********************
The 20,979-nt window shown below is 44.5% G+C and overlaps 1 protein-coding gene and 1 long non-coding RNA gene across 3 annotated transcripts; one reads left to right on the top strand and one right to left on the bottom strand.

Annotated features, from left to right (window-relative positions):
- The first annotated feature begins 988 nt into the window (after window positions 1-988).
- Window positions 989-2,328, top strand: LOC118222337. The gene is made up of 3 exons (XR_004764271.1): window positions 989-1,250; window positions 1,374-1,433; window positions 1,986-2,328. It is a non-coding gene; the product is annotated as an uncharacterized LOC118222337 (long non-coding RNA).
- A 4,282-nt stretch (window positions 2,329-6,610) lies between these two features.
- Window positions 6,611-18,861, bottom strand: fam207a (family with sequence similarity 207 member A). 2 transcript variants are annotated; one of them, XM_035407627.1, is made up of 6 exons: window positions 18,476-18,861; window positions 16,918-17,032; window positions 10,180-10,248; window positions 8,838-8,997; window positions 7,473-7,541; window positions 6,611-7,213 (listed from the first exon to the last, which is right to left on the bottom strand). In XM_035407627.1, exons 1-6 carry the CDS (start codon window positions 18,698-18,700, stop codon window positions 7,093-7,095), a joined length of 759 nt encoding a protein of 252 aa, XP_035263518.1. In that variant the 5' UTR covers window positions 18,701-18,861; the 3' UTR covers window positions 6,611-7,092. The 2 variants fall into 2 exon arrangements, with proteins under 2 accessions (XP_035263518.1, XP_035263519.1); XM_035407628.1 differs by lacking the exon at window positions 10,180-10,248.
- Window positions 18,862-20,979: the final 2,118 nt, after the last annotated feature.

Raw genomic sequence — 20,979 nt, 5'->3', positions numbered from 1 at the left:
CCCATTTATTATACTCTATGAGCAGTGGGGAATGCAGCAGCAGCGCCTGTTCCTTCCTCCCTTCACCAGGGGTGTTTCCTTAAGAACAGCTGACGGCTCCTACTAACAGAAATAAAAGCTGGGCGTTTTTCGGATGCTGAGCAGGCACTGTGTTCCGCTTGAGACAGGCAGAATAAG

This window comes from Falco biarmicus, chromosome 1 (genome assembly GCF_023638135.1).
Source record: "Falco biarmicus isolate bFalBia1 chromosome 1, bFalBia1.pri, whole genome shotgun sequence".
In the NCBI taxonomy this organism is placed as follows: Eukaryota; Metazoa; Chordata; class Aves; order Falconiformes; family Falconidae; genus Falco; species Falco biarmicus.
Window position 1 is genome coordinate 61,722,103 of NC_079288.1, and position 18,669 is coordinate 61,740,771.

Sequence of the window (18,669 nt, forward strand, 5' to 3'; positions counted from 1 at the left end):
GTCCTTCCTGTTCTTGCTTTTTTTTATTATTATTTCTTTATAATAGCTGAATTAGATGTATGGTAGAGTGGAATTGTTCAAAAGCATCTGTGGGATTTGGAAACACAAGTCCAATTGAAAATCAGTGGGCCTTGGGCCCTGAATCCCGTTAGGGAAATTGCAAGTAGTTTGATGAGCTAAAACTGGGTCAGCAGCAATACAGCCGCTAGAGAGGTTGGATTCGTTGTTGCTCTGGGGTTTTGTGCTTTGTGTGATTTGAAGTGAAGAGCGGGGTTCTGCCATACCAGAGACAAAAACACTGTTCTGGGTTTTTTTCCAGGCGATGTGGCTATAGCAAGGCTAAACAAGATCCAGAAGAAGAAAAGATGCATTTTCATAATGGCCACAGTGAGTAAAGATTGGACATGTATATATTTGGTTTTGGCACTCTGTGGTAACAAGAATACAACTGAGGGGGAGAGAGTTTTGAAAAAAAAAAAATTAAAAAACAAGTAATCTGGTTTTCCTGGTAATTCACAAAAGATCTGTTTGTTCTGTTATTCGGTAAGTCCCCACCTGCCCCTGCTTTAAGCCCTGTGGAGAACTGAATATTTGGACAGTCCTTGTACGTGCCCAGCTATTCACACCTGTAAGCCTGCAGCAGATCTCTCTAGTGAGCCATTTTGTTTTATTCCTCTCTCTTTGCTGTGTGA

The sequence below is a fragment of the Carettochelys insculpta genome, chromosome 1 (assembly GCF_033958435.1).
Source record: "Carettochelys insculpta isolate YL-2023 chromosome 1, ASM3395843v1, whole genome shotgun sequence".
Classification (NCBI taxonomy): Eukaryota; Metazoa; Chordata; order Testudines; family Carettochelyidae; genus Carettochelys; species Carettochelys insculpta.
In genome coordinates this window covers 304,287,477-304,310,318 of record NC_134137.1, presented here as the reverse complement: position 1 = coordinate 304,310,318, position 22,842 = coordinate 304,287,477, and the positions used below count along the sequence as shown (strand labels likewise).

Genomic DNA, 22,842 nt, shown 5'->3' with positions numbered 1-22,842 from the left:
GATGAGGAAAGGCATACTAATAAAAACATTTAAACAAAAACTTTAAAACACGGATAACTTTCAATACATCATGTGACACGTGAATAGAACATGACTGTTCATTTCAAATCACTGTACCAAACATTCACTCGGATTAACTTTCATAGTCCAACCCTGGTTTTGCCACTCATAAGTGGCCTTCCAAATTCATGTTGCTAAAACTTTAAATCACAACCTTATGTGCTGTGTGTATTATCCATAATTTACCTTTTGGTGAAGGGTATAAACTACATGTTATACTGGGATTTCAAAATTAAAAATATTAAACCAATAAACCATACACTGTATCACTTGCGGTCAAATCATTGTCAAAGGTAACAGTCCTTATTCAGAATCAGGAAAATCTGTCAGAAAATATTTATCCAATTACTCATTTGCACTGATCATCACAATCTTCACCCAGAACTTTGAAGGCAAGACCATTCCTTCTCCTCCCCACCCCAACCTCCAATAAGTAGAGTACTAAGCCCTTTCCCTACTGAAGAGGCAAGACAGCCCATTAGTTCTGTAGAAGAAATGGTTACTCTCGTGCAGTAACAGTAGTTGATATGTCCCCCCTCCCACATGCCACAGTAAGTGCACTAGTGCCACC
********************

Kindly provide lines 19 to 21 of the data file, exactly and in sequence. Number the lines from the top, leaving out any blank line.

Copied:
In genome coordinates this window covers 304,287,477-304,310,318 of record NC_134137.1, presented here as the reverse complement: position 1 = coordinate 304,310,318, position 22,842 = coordinate 304,287,477, and the positions used below count along the sequence as shown (strand labels likewise).

Genomic DNA, 22,842 nt, shown 5'->3' with positions numbered 1-22,842 from the left:
GATGAGGAAAGGCATACTAATAAAAACATTTAAACAAAAACTTTAAAACACGGATAACTTTCAATACATCATGTGACACGTGAATAGAACATGACTGTTCATTTCAAATCACTGTACCAAACATTCACTCGGATTAACTTTCATAGTCCAACCCTGGTTTTGCCACTCATAAGTGGCCTTCCAAATTCATGTTGCTAAAACTTTAAATCACAACCTTATGTGCTGTGTGTATTATCCATAATTTACCTTTTGGTGAAGGGTATAAACTACATGTTATACTGGGATTTCAAAATTAAAAATATTAAACCAATAAACCATACACTGTATCACTTGCGGTCAAATCATTGTCAAAGGTAACAGTCCTTATTCAGAATCAGGAAAATCTGTCAGAAAATATTTATCCAATTACTCATTTGCACTGATCATCACAATCTTCACCCAGAACTTTGAAGGCAAGACCATTCCTTCTCCTCCCCACCCCAACCTCCAATAAGTAGAGTACTAAGCCCTTTCCCTACTGAAGAGGCAAGACAGCCCATTAGTTCTGTAGAAGAAATGGTTACTCTCGTGCAGTAACAGTAGTTGATATGTCCCCCCTCCCACATGCCACAGTAAGTGCACTAGTGCCACC